2.5. Studies in dogs

Japanese Knotweed is the best source of resveratrol for dogs. An is an unproved evidence regarding the use of Japanese knotweed and lyme disease in dogs. Herbalist Stephen Buhner recommends Japanese knotweed in his book, Healing Lyme. He suggested that it is the only herbal treatment that blocks the bacterial phyla, spirochetes, which lead to Lyme disease and other infections like Bartonella [86].

Ref. [87] produced Resvantage Canine® (Figure 4) which contains resveratrol blended together with a unique combination of nutrients. It is alleged that the supplement maintains longevity by providing powerful support for pet’s health needs (Figure 5).

Figure 4.

Resvantage Canine®: a resveratrol supplement used to improve health needs of dogs.

Figure 5.

An alert and healthy dog on resveratrol supplementation [86].

A small dosage of resveratrol in the range of five to seven milligrams per 30 pounds of body weight daily has been reported to increase energy levels and alertness in dogs [86].

A research conducted on five known natural chemopreventive agents namely, resveratrol, ellagic acid, curcumin, genistein and quercetin over a period of 3 weeks indicated that the supplementation significantly decreased H2O2-inducible DNA damage [88].

2.6. Studies in cattle

The meat of cows that drank a liter of homemade local wine was found to have a wonderful texture and impressive aroma and flavor. Researchers at Thompson Rivers University in British Columbia are studying the effects of wine on cows. The study is to demonstrate the effects of wine diet on cow’s methane production and possible health benefits of resveratrol in wine [89]. Salzano et al. [90] showed that resveratrol addition to bovine culture medium enhanced the fertility rate, cell numbers, blastocyst development and embryo cryotolerance.

A study on pretreatment of cultured bovine mammary epithelial cells (MAC-T) with resveratrol prevented decrease in cell viability and resulted in lower intracellular reactive oxygen species (ROS) accumulation after H2O2 exposure. The study showed that resveratrol could potentially be used as a therapeutic medicine against oxidative stress in lactating animals [91].

2.7. Effects of resveratrol in birds

In a recent study, 42-day-old female blackboned chickens were exposed to heat stress at 37 ± 2°C for 15 days after dietary supplementation of resveratrol at 0, 200, 400, or 600 mg/kg. The performance, immune organ growth index, serum parameters, and expression levels of heat shock protein in the bursa of Fabricius, thymus, and spleen were observed after supplementation. The result showed that administration of resveratrol improved growth performance and reduced oxidative stress biomarkers in the chickens by increasing serum growth hormone concentrations and modulating the expression of heat shock genes in organs of the immune system [38]. Sridhar et al. [92] advised on the use of resveratrol as a feed additive to control aflatoxicosis in poultry farms. In the new study at the National Institute of Animal Nutrition and Physiology in Bangalore, India, 0.5% or 1% resveratrol was administered for 42 days to broilers on aflatoxin-induced toxicity. It was observed that activities of the oxidative enzymes were increased and plasma total antioxidant capacity and total protein improved [93]. They also observed that the severity and degree of the liver lesions were decreased in supplemented birds (Figure 6).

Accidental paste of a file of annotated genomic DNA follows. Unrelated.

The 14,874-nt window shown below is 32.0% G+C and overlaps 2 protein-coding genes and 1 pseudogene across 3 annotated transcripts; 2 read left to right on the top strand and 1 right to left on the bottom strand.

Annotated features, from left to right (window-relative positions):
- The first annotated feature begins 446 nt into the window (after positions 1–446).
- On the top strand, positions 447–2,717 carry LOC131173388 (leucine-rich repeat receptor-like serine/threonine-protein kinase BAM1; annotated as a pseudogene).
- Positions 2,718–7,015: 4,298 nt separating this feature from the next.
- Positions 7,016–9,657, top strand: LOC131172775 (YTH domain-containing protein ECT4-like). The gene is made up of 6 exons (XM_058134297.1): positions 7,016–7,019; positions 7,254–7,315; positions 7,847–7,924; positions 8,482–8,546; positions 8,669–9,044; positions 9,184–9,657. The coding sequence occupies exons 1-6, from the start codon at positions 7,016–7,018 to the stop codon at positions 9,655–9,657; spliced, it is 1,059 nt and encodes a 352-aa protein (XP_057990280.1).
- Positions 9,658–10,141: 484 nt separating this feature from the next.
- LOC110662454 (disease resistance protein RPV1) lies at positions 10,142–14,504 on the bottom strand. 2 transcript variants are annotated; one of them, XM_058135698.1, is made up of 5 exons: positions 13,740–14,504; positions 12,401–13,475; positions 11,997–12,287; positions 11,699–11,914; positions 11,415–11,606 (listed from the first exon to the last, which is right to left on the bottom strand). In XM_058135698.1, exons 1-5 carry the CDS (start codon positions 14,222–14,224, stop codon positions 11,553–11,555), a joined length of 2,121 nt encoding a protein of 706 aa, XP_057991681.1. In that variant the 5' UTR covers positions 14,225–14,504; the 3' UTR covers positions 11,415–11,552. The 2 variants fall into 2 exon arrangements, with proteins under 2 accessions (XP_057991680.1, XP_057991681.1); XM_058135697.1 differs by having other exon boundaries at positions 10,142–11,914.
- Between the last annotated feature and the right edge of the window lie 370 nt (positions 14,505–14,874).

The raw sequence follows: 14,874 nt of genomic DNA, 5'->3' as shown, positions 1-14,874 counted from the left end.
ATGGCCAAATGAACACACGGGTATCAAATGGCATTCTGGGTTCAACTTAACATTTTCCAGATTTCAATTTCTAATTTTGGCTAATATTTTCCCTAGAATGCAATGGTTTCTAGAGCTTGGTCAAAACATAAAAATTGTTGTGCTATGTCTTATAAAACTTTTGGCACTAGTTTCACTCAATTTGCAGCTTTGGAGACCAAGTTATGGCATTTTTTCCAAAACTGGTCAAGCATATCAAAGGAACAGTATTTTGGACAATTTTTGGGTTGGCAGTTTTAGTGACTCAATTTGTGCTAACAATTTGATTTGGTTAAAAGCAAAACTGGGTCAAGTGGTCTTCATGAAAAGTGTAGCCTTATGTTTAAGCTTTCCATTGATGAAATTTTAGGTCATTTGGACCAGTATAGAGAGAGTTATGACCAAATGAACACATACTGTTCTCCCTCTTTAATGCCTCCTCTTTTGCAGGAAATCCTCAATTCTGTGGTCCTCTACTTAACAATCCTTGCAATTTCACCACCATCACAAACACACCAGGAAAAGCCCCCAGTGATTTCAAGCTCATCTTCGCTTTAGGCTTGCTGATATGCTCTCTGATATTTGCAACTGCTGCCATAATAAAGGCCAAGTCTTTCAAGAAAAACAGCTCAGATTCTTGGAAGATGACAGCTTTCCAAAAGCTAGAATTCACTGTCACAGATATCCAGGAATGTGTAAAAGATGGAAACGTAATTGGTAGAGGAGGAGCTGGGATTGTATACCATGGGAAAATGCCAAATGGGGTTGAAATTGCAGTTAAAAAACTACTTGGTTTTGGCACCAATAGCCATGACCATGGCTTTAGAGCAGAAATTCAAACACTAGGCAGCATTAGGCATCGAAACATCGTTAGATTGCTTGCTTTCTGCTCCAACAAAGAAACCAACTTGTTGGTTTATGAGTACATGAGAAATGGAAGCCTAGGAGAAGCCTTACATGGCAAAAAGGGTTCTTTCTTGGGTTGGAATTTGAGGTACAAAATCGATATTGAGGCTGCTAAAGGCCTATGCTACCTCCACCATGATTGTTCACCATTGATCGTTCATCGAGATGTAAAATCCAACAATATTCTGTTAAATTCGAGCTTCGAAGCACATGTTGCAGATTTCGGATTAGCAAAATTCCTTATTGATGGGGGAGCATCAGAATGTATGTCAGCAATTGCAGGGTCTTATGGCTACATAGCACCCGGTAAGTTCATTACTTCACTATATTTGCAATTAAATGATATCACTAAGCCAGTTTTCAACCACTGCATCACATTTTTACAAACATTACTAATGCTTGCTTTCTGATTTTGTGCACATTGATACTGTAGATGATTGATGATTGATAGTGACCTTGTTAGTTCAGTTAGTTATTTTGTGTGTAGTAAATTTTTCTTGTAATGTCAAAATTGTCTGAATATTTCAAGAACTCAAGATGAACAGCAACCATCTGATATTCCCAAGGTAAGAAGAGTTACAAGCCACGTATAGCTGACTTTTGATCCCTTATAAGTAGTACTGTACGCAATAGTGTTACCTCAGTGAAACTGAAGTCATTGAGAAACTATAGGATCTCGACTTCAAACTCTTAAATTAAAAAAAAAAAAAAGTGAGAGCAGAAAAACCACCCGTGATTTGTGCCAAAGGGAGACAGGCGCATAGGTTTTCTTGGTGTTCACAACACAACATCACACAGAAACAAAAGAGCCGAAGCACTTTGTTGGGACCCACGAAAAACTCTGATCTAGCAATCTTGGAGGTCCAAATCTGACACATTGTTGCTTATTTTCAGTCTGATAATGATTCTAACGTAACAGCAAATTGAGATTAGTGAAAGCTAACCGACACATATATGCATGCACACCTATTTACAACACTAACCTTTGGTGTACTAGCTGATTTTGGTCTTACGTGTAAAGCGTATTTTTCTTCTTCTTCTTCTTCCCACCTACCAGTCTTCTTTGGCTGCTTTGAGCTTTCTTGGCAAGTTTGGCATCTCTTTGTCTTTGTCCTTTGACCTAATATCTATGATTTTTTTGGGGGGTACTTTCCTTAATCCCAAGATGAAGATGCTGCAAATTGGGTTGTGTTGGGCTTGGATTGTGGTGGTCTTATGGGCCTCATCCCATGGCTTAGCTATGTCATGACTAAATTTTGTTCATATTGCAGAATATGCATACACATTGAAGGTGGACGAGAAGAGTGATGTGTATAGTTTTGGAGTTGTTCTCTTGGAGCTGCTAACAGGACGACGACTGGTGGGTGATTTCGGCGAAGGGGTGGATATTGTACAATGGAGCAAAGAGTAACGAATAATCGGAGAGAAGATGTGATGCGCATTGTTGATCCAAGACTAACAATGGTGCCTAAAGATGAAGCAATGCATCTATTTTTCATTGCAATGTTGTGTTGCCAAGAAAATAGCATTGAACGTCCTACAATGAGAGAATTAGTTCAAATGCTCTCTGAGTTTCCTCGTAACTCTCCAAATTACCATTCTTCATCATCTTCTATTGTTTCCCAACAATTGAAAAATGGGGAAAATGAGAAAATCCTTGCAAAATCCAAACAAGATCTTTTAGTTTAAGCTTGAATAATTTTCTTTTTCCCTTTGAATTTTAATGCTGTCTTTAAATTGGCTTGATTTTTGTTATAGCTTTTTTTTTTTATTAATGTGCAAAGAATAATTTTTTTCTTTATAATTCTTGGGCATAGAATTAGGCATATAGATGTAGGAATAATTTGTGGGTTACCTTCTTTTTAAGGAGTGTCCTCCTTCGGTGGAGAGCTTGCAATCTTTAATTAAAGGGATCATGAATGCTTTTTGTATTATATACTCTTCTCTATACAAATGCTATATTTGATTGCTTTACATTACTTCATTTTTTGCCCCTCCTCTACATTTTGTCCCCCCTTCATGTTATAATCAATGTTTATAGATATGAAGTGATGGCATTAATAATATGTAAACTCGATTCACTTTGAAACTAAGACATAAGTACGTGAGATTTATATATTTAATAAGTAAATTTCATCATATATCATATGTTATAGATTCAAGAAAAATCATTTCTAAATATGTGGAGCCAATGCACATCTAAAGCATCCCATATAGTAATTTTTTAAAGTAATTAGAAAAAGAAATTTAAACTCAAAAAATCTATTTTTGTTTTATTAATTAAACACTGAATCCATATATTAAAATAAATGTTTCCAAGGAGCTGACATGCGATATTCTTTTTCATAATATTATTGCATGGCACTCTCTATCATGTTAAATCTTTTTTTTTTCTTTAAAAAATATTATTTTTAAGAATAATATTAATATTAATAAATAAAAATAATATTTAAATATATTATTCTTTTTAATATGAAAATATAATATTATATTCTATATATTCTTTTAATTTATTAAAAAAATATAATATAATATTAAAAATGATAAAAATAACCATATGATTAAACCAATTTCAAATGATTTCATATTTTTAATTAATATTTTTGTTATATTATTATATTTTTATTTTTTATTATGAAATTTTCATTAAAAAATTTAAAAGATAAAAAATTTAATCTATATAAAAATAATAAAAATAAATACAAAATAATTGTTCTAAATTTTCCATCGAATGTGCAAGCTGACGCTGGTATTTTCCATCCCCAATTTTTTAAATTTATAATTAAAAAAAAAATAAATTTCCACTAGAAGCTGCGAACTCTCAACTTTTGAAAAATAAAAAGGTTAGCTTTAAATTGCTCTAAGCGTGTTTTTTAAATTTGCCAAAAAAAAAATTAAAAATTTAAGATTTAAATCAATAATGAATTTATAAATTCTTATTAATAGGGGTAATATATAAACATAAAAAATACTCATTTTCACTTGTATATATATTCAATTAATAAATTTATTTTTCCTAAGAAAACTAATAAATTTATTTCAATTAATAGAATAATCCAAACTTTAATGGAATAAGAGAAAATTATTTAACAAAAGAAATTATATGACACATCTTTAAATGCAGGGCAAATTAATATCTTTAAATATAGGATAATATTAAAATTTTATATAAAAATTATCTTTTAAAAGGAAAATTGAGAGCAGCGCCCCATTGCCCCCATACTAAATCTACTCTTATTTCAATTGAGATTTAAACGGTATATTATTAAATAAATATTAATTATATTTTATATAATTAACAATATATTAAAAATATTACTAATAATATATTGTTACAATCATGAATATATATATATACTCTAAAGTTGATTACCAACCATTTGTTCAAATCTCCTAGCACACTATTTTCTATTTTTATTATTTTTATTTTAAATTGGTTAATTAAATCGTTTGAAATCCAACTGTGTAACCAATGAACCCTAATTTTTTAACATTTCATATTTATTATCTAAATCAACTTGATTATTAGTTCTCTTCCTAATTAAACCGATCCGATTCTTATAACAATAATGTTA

Figure 6.

Resveratrol administered as a feed additive to control aflatoxicosis in broilers [92].

Xu et al. [94] observed that resveratrol (3.85 μg mL−1) supplementation decreased duck enteritis virus multiplication by 50%. This may be due to the inhibition of viral proliferation in the host cell.

Sahin et al. [95] studied the Effects of dietary resveratrol supplementation on egg production and antioxidant status in quail (Coturnix coturnix japonica). They found out that addition of resveratrol at 400 mg/kg into quail diets improved the antioxidant status of birds and eggs.

Supplementation of dried grape pomace to 96 molted 80-week-old Bovans laying hens led to the reduction in plasma and egg yolk MDA, and serum glucose levels by 4 and 6% [96]. It was opined that grape pomace supplementation has the potential to extend shelf life. Grape pomace is produced as a by-product during the production of molasses, grape juice, vinegar, dried fruit pulp and wine [97]. The polyphenol content of the grape pomace and seed include some flavonoids such as catechin, epicatechin, procyanidin, and antocyanidin; some phenolic acids such as gallic and ellagic acid, and some stilbenes such as resveratrol and piseid [98].

Supplementation with resveratrol (200, 400 or 800 mg kg−1 of diet) to chicks produced the highest values of body weight gain, IgM, thymus weight, cell proliferation index, antibody titers against avian influenza viruses H5 and H9 and Newcastle disease virus. It also enhanced growth hormone receptor gene mRNA expression and insulin-like growth factor-1 than those fed control diet during the study period [99].


3. Conclusion

This review illustrated the useful effects of supplementation of resveratrol in animals. The benefits highlighted consist of protective effects on cardiovascular system, treatment of various cancers, prevention of neurodegenerative diseases, suppression of age related decrements in physical performance and improvement in cognitive functions. Others included suppressive effects on inflammatory factors, therapeutic medicine against oxidative stress, antibiotic alternative, decrease in viral replication and enhancement of immune responses. In view of the many benefits of resveratrol supplementation in animals, it may be considered as an aid to maintain longevity and increase in production in animals.


4. Recommendation

It is recommended that resveratrol should be included as a feed additive for dogs, cats, horses, pigs and cattle to improve immunity, reduce risk of various diseases and enhance productive performance.


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Written By

Mary U. Ememe, Anthony K.B. Sackey and Joseph O. Ayo

Submitted: February 20th, 2018 Reviewed: May 25th, 2018 Published: November 5th, 2018